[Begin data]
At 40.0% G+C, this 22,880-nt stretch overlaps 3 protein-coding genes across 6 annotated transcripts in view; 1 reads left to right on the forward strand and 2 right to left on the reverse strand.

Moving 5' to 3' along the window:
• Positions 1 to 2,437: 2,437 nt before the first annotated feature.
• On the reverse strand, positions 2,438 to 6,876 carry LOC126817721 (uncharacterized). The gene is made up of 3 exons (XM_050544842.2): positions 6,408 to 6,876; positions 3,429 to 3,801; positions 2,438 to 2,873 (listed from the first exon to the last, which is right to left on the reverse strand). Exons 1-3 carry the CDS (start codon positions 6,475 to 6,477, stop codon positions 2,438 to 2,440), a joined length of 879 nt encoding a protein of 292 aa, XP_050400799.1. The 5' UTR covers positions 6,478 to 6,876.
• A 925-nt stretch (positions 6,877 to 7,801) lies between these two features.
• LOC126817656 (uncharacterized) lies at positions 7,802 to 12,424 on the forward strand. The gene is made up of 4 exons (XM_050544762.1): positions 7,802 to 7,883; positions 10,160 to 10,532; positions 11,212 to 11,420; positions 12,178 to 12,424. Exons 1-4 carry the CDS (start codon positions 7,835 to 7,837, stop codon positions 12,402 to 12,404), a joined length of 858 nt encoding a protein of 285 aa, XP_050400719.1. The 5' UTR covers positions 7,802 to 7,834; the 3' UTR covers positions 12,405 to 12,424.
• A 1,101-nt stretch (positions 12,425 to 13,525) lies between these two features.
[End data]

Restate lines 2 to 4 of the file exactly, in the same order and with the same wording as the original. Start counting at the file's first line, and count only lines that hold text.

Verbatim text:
Moving 5' to 3' along the window:
• Positions 1 to 2,437: 2,437 nt before the first annotated feature.
• On the reverse strand, positions 2,438 to 6,876 carry LOC126817721 (uncharacterized). The gene is made up of 3 exons (XM_050544842.2): positions 6,408 to 6,876; positions 3,429 to 3,801; positions 2,438 to 2,873 (listed from the first exon to the last, which is right to left on the reverse strand). Exons 1-3 carry the CDS (start codon positions 6,475 to 6,477, stop codon positions 2,438 to 2,440), a joined length of 879 nt encoding a protein of 292 aa, XP_050400799.1. The 5' UTR covers positions 6,478 to 6,876.